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McDonald's to Simplify Structure, Focus on Customers

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    McDonald's CEO Steve Easterbrook is expected on Monday to unveil the company's latest plans to revive sputtering business.

    McDonald's CEO Steve Easterbrook says he's stripping away layers of bureaucracy so the company can move faster to keep up with changing tastes.

    During a 23-minute video message posted online Monday, Easterbrook said the company's structure is too cumbersome.

    Easterbrook took charge of the world's biggest hamburger chain on March 1.

    McDonald's is restructuring its units into four groups: the flagship U.S. market, international lead markets such as Australia and the United Kingdom, high-growth markets such as China and Russia, and the rest of the world.

    Easterbrook also repeatedly stressed that the company will focus more on listening to customers, simplifying restaurant operations and improving perceptions of its food.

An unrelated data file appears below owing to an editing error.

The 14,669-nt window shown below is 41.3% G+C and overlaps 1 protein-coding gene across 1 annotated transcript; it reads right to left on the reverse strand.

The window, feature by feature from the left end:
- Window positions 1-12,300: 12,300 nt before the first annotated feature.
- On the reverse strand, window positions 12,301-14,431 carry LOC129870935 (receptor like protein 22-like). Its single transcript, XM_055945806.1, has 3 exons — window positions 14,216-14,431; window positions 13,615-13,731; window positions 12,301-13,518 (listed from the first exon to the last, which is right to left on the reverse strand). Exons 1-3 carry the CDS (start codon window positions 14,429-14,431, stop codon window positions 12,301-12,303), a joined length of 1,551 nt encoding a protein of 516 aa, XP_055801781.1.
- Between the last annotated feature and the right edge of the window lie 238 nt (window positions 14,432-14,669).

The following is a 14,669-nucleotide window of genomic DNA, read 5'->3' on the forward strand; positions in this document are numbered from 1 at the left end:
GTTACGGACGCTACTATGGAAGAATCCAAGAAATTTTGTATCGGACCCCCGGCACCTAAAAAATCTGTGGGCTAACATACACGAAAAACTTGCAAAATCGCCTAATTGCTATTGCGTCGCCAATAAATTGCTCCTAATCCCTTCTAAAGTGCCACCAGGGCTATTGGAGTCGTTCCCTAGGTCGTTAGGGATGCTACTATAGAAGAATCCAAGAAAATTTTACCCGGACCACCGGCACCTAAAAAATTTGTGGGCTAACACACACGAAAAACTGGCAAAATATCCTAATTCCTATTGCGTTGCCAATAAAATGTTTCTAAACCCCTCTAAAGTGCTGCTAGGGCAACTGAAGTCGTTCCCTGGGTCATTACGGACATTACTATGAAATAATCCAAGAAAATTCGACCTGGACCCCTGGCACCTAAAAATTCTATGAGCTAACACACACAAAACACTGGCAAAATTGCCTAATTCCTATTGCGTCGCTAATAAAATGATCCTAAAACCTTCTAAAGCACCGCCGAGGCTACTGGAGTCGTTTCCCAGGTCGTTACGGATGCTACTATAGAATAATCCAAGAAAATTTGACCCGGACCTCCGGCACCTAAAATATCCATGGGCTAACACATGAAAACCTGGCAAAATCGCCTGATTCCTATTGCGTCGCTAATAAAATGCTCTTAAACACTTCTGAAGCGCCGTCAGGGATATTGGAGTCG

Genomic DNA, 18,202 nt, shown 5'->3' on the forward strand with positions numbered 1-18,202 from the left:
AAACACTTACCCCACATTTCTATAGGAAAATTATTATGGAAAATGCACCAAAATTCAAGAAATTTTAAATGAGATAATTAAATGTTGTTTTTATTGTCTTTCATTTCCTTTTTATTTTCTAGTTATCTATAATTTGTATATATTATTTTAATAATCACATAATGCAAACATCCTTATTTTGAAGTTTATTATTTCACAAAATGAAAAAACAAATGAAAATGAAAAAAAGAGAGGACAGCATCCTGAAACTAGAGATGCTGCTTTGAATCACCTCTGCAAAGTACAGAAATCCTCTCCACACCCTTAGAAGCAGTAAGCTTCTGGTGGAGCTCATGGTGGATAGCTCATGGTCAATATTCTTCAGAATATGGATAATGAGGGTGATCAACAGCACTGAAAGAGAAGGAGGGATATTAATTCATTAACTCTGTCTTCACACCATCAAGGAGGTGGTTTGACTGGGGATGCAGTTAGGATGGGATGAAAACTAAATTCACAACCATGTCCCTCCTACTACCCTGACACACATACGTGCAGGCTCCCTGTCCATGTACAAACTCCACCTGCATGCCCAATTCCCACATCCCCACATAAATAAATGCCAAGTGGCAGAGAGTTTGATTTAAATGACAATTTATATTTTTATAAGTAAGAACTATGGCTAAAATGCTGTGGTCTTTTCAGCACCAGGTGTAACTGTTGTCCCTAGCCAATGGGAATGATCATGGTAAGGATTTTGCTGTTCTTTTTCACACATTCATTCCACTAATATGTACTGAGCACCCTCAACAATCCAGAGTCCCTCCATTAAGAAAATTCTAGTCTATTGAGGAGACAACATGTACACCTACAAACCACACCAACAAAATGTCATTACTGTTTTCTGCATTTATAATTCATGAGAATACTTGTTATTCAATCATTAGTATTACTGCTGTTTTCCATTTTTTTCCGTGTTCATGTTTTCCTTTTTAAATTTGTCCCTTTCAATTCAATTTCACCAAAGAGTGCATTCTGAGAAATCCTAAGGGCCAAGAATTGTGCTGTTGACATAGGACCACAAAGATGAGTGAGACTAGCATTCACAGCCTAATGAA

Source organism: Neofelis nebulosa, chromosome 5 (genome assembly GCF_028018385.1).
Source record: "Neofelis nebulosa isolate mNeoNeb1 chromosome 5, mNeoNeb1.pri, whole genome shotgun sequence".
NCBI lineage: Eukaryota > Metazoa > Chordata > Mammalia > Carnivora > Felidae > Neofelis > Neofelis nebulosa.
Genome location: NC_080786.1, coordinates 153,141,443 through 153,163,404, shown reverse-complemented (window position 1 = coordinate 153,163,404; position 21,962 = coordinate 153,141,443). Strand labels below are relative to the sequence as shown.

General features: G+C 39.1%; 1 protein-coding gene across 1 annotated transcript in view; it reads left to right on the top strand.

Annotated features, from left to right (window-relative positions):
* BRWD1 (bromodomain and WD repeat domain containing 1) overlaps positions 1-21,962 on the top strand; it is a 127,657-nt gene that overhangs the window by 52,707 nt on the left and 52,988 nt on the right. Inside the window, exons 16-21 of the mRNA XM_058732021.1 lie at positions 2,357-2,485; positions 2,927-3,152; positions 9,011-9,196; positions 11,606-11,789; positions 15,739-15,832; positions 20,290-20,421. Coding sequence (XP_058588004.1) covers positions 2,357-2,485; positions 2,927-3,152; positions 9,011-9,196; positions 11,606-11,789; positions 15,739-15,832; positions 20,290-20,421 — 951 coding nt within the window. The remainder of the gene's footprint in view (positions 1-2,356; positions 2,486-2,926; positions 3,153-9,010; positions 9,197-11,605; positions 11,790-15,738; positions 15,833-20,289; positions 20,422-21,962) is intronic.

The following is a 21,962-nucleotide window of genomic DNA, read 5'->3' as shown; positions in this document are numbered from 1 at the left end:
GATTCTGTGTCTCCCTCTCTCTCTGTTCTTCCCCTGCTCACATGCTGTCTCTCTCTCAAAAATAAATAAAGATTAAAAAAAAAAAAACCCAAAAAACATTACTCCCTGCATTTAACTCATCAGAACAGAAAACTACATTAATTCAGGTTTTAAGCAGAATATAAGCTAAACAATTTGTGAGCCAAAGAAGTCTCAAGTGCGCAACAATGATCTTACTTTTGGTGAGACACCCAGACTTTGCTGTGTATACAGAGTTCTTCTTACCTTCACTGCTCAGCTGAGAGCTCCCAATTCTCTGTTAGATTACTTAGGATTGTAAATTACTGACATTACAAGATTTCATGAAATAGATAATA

The company will also accelerate plans to sell company-owned restaurants to franchisees.

    McDonald's is fighting intensifying competition from a variety of players and has admitted that it failed to keep up with changing tastes. In its flagship U.S. market, executives said the menu got too complicated and gummed up operations. Customer visits at established locations declined for two straight years.

    Already, McDonald's has tried a number of moves to inject some life back into its brand.

    Back in December, it said it would start trimming its menu to simplify operations and make room for new offerings. The nips and tucks in the past couple months targeted minor sandwich variations. More recently, the company revamped its grilled chicken recipe and said it would curb the use of antibiotics.

    The company also said last month that it would double its planned restaurant closures this year to roughly 700. It hasn't yet revealed its updated plans on overall restaurant count growth. At the end of last year, McDonald's Corp. had more than 36,200 locations around the world.

    Easterbrook, who previously headed up the U.K. business, says he wants to turn McDonald's into a "modern, progressive burger company." 

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